Volunteers around the country are using their crochet skills to help premature babies develop to their full potential outside the womb.
The crocheted creatures essentially act as pacifiers for premature babies placed in neonatal incubators while in hospital, explains Goodwood resident Zaahira Omar.
Earlier this week, Omar donated 20 crocheted octopuses to Tygerberg Hospital’s maternity ward in Cape Town.
She says the octopus tentacles are thought to mimic the feel of an umbilical cord, creating a familiar, comforting and soothing environment for the preemies.
It's also believed that babies who cuddle an octopus are less likely to pull out their tubes attached to monitors and other medical equipment.
The idea is to create handmade, crocheted octopus pals or 'octopals'.— Zaahira Omar, Goodwood resident and avid knitter
They could potentially enhance their growth and health processes.— Zaahira Omar, Goodwood resident and avid knitter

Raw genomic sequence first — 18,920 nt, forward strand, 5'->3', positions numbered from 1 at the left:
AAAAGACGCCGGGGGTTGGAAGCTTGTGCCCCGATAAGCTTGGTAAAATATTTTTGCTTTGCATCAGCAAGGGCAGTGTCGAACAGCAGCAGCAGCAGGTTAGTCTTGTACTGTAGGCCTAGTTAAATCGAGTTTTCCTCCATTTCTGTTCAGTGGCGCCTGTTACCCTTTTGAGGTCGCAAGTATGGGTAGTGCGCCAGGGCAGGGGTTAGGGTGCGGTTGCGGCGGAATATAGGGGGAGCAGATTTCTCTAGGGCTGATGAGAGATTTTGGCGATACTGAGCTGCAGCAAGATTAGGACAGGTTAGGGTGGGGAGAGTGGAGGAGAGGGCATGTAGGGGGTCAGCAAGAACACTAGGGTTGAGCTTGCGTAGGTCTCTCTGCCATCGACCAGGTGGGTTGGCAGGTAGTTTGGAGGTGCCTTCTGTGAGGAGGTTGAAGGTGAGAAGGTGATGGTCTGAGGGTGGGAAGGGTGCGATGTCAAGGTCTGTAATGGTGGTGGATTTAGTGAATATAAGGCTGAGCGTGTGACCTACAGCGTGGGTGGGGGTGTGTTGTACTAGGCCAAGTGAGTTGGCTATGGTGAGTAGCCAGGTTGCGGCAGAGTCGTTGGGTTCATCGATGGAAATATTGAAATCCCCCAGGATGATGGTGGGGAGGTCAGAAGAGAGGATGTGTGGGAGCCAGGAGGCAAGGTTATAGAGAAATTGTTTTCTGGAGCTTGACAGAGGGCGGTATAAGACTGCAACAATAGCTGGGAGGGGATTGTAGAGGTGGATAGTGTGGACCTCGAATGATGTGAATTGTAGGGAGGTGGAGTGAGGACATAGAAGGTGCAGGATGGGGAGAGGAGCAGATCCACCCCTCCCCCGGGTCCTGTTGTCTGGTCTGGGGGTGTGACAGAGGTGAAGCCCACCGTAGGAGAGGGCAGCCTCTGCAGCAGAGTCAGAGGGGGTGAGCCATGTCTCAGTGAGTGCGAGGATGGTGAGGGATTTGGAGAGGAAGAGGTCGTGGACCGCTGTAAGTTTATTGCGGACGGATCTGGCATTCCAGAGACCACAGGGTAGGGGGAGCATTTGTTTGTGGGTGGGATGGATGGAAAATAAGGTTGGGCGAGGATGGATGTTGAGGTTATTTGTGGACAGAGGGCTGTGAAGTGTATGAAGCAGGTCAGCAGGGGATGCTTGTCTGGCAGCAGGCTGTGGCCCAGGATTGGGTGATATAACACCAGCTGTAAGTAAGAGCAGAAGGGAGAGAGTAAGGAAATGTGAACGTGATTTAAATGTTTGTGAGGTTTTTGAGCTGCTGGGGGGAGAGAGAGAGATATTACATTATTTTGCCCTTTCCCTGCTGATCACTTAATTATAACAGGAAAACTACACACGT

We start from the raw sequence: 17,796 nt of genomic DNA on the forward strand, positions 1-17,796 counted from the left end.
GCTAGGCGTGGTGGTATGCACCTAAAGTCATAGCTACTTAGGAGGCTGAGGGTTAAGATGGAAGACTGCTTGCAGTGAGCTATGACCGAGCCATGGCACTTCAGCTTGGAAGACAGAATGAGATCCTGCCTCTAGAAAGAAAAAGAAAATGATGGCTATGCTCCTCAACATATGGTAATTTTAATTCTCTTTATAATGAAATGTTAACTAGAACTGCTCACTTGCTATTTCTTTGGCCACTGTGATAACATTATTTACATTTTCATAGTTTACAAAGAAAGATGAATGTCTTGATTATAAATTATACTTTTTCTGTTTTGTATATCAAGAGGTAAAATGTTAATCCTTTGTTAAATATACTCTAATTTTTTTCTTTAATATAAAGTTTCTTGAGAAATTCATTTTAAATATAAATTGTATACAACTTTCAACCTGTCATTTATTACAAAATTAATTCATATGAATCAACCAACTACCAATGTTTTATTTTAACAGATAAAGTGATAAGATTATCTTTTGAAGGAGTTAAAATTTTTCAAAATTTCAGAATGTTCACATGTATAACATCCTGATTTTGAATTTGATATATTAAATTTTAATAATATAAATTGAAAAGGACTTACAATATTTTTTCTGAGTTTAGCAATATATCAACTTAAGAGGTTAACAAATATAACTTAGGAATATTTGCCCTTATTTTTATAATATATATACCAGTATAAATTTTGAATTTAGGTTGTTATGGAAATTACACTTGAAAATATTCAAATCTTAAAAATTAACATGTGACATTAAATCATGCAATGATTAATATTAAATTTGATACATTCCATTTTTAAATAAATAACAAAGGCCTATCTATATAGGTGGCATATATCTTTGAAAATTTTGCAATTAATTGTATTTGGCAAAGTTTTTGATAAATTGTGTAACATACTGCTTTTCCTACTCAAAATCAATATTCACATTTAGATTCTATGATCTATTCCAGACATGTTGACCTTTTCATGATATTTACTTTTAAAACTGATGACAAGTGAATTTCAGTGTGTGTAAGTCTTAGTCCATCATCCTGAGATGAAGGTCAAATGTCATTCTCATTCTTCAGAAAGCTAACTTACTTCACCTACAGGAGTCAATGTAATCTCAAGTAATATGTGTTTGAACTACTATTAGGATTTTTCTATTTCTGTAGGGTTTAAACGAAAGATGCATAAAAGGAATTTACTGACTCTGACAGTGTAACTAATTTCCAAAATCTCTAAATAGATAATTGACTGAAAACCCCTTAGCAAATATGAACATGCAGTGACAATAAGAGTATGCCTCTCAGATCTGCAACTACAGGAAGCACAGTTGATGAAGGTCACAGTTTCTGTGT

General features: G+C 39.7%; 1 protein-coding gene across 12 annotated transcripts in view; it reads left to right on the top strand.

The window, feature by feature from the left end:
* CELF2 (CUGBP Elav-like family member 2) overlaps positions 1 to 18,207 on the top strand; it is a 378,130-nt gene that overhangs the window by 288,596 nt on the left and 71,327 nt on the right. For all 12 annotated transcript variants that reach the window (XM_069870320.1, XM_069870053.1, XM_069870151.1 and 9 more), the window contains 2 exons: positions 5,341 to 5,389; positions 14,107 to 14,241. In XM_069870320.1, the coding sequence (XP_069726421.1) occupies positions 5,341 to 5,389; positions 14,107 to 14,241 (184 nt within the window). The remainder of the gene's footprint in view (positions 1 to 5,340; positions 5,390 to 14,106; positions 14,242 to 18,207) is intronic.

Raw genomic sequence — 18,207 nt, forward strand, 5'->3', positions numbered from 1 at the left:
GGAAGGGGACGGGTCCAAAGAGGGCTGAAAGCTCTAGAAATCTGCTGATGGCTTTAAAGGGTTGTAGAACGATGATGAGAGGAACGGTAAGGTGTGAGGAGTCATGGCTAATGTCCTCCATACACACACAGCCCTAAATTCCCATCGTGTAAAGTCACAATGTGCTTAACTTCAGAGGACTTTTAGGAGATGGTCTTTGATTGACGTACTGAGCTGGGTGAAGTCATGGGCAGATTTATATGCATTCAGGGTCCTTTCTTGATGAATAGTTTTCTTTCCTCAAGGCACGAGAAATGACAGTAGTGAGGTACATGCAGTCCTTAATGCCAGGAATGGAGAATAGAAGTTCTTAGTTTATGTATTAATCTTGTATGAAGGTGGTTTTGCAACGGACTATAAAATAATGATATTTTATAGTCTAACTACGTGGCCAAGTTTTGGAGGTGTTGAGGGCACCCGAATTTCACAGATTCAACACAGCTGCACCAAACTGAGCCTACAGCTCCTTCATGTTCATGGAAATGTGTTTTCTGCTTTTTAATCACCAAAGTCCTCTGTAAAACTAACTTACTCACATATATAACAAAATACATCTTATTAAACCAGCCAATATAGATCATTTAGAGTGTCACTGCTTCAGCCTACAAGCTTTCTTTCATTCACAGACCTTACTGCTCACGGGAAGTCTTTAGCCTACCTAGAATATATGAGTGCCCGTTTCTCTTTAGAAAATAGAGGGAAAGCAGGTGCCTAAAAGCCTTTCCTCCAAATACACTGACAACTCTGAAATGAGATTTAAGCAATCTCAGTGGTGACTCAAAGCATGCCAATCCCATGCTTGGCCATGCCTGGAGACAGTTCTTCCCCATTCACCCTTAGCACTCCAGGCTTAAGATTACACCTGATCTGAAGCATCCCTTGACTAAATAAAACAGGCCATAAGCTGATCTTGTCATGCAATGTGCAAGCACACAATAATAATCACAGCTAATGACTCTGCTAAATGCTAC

Omar says she learned about the concept on Facebook and immediately put her hands to work in an effort to make a difference.
She's called on other people to volunteer and get involved in the heart-warming initiative to help the little babies thrive.
Omar says she aims to build a network of volunteers who will pass along their skills.
To learn more, you can email her on firstname.lastname@example.org or visit her Facebook page Hala Crochet Items.
Below are some images from the like-minded Facebook page, Octopus for Preemie SA.
Listen to the full conversation with Kieno Kammies:
Image credit: Octopus for Preemie SA on Facebook.